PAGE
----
On May 7, 2015, the Government of Canada introduced Bill C-59The Economic Action Plan 2015 Act, No 1, to implement certain portions of the 2015 Federal Budget (previously reported in the E-TIPS® Newsletter), including proposed changes to Canada’s IP laws. The proposed amendments relate, most significantly, to statutory privilege for confidential communications between intellectual property agents and their clients, and also to force majeure and error correction.

Statutory privilege – The proposed amendments to the Patent Act and theTrade-marks Act provide a statutory privilege for confidential communications between clients and their patent or trade-mark agents where a communication meets the following conditions:

  1. it is between an agent (or individual acting on the agent’s behalf) and his or her client (or individual acting on the client’s behalf);
  2. it is intended to be confidential; and
  3. it is made for the purpose of seeking or giving advice with respect to any matter relating to the protection of an invention or trade-mark (including geographical indications and official marks).

The statutory privilege also extends to communications between a foreign agent and his or her client provided that (1) they would be privileged in the jurisdiction in which the agent is authorized to practice, and (2) the above three conditions are met.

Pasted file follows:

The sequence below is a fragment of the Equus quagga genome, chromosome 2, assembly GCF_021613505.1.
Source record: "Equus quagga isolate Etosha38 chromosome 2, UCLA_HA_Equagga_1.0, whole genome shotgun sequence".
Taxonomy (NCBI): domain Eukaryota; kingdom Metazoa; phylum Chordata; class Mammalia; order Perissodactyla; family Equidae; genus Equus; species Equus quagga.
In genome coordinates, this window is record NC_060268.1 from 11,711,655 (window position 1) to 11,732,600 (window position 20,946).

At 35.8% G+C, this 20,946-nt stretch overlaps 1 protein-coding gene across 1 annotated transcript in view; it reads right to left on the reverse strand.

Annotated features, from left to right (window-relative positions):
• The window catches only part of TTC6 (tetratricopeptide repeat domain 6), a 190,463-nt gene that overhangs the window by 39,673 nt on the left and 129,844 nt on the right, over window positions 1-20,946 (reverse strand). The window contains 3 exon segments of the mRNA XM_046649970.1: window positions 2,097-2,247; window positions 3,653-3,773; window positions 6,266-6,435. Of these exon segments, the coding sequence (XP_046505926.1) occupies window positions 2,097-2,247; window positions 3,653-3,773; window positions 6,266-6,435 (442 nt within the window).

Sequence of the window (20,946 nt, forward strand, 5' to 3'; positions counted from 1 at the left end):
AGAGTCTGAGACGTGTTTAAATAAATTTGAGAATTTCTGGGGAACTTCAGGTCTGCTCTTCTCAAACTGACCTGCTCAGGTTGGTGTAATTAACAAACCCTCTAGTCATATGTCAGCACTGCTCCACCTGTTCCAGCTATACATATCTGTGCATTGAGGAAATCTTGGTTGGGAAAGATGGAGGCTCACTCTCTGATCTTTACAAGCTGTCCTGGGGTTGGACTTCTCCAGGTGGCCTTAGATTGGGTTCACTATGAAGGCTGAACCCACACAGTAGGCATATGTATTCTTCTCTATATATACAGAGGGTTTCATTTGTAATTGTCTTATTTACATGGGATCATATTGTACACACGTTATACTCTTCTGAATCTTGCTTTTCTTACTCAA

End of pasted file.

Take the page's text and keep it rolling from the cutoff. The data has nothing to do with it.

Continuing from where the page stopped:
Force majeure – The proposed amendments to the Patent Act, the Trade-marks Act and the Industrial Design Act provide for an extension of time limits in cases of force majeure events (ie unforeseeable circumstances).

Error correction – The proposed amendments to the Patent Act and theIndustrial Design Act provide the authority to make regulations respecting the correction of “obvious“ errors in patent or industrial design documents.

The amendments could be passed into law quickly; however, they will take longer to come into force according to the provisions in Bill C-59. For example, the amendment relating to statutory privilege for agents would come into force 12 months after the Bill receives royal assent.

Disclaimer: This Newsletter is intended to provide readers with general information on legal developments in the areas of e-commerce, information technology and intellectual property. It is not intended to be a complete statement of the law, nor is it intended to provide legal advice. No person should act or rely upon the information contained in this newsletter without seeking legal advice.

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